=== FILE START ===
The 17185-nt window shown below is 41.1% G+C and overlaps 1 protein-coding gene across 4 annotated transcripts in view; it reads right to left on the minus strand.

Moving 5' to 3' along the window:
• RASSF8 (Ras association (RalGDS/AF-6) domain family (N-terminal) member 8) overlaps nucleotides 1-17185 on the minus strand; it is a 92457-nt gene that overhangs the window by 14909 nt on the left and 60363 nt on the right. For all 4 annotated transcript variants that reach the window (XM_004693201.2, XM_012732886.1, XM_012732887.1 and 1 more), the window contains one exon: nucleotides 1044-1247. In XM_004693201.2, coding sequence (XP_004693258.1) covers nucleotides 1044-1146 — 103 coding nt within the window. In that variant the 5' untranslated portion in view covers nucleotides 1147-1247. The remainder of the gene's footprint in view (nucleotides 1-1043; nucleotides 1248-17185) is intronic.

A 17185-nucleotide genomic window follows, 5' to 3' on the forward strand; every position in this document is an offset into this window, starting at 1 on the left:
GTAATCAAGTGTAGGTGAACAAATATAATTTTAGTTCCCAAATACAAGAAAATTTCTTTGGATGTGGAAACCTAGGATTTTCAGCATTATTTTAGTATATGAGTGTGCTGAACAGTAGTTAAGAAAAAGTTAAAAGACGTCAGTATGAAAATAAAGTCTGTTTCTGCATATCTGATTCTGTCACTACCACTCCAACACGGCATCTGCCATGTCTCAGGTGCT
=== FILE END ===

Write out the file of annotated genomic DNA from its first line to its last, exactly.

The 17185-nt window shown below is 41.1% G+C and overlaps 1 protein-coding gene across 4 annotated transcripts in view; it reads right to left on the minus strand.

Moving 5' to 3' along the window:
• RASSF8 (Ras association (RalGDS/AF-6) domain family (N-terminal) member 8) overlaps nucleotides 1-17185 on the minus strand; it is a 92457-nt gene that overhangs the window by 14909 nt on the left and 60363 nt on the right. For all 4 annotated transcript variants that reach the window (XM_004693201.2, XM_012732886.1, XM_012732887.1 and 1 more), the window contains one exon: nucleotides 1044-1247. In XM_004693201.2, coding sequence (XP_004693258.1) covers nucleotides 1044-1146 — 103 coding nt within the window. In that variant the 5' untranslated portion in view covers nucleotides 1147-1247. The remainder of the gene's footprint in view (nucleotides 1-1043; nucleotides 1248-17185) is intronic.

A 17185-nucleotide genomic window follows, 5' to 3' on the forward strand; every position in this document is an offset into this window, starting at 1 on the left:
GTAATCAAGTGTAGGTGAACAAATATAATTTTAGTTCCCAAATACAAGAAAATTTCTTTGGATGTGGAAACCTAGGATTTTCAGCATTATTTTAGTATATGAGTGTGCTGAACAGTAGTTAAGAAAAAGTTAAAAGACGTCAGTATGAAAATAAAGTCTGTTTCTGCATATCTGATTCTGTCACTACCACTCCAACACGGCATCTGCCATGTCTCAGGTGCT